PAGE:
Archive for November, 2015

In Paris For Climate Summit, Many World Leaders Tie Global Warming To Islamic Terrorism

November 30, 2015



For world leaders attending a long-planned climate summit in Paris just weeks after 130 people were killed by Islamic State militants in the French capital, addressing the coincidental convergence of global warming and terrorism was unavoidable.

In a series of some 150 opening speeches at the heavily guarded facility on the outskirts of Paris, most heads of state and prime ministers offered condolences to their French hosts, pivoting quickly, sometimes awkwardly, to the climate talks.

Many said the decision to press on with the summit in Paris so soon after the attacks was itself a rebuke to extremists trying to sow fear and disrupt normal life. French President Francois Hollande said the two issues were inseparable, “two big global challenges” to be addressed for the next generation.

A few, including U.S. President Barack Obama, went further, linking the threat of heatwaves, floods and drought to the potential for climate refugees and political instability.

He warned of a possible future with “political disruptions that trigger new conflicts, leaving more floods of desperate peoples seeking the sanctuary of nations not their own.”

Prime Minister Charles Michel of Belgium, a nation on high alert after the Nov. 13 attacks in Paris involved at least two suicide bombers from Brussels, also cited climate change as “the cause of tension, inequalities, crises and conflicts.”

But it was Prime Minister Enele Sopoaga of the Pacific island nation of Tuvalu who made by far the most direct link, voicing an idea that has become a newly contentious aspect of the climate issue: “the effects of climate change … we strongly believe is also the cause of radicalism and terrorism.”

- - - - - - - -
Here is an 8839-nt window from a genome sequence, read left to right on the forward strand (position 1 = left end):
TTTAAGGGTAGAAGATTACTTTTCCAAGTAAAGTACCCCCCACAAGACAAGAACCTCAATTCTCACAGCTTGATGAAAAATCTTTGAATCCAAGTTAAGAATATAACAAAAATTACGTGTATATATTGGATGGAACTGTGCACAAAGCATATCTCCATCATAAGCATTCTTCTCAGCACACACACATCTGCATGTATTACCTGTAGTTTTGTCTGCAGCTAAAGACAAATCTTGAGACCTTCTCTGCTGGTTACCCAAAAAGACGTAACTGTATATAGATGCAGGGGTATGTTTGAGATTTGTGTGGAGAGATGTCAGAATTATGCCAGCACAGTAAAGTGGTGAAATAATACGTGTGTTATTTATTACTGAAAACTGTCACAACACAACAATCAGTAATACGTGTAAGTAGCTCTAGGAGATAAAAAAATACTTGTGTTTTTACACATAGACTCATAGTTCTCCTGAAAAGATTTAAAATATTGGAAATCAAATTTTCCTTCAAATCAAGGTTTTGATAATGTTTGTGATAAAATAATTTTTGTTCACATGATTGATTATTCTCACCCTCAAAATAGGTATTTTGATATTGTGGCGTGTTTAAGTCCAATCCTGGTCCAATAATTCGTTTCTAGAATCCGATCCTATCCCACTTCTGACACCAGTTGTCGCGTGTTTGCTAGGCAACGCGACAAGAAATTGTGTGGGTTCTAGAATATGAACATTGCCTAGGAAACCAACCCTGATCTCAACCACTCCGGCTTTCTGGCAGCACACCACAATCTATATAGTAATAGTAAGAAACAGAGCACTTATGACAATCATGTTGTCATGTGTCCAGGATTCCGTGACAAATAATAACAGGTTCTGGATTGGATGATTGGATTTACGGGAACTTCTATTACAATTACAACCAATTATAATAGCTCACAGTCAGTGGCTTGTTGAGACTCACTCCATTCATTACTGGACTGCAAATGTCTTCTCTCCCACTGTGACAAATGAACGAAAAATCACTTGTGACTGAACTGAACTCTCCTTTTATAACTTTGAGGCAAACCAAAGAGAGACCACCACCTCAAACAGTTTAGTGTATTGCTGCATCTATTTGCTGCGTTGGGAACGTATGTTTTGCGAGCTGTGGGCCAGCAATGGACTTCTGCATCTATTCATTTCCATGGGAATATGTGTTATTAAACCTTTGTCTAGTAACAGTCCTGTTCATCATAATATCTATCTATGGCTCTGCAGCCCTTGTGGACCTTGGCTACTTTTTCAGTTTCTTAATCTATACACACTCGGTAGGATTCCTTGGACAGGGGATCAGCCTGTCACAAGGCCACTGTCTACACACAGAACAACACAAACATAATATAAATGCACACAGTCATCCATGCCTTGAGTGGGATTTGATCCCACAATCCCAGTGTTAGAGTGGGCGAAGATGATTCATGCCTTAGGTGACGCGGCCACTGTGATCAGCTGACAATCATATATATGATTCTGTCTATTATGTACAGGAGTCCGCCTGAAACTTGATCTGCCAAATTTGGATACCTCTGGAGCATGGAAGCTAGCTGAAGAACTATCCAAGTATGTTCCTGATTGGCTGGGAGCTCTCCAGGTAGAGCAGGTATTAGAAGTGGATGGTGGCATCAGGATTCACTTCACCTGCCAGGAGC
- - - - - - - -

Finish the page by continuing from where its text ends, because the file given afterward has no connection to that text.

“The plight of refugees we see today … and increasing terrorism and radicalism, represents a small measure of what the world, mankind, will face if we do not tackle climate change.”

A connection between a warming planet and migrant-related instability has in recent years been cautiously cited in several places as an additional rationale for cutting back on carbon emissions, and has drawn more attention in recent weeks after comments by both U.S. Secretary of State John Kerry and Democratic presidential candidate Bernie Sanders.

“By fuelling extreme weather events, undermining our military readiness, exacerbating conflicts around the world – climate change is a threat to the security of the United States and, indeed, to the security and stability of countries everywhere,” Kerry said in a speech in Virginia on Nov. 10.

Last week, Britain’s Prince Charles said that one of the “major reasons for this horror in Syria” was climate change. He made no mention of those ideas in Paris on Monday, beyond worrying that the world’s focus was being diverted by other crises “that can be seen as greater and more immediate threats.”

The comments have provoked a sharp rebuke from many critics, particularly Republicans in the United States, who see it as a purely political effort to use fears over public safety to drive an unrelated climate agenda.

Some studies have made the connection. In 2013, a panel of U.N. scientists said climate change could “indirectly increase risks of violent conflicts by amplifying well-documented drivers of these conflicts such as poverty and economic shocks.”

A paper in the U.S. journal Proceedings of the National Academy of Sciences in March said there was evidence that man-made climate change had contributed to a 2007-10 drought in Syria that was a contributing factor to the civil war.

Back in Paris, a few speakers made little effort at a graceful segue.

After saying that both Israel and France were the victims of terrorism, Israeli Prime Minister Benjamin Netanyahu went on: “If President (Palestinian President Mahmoud) Abbas is committed to peace he must stop inciting his people against Israel.”

Shifting tack, he continued: “Today we must focus on the security, not just of the nations of the world, but of the world itself.”

(Additional reporting by Valerie Volcovici in Washington; Editing by Jonathan Leff and Lisa Shumaker)



Harnessing the ocean: China’s military looks to wave farms to power radar on remote islands as South China Sea disputes simmer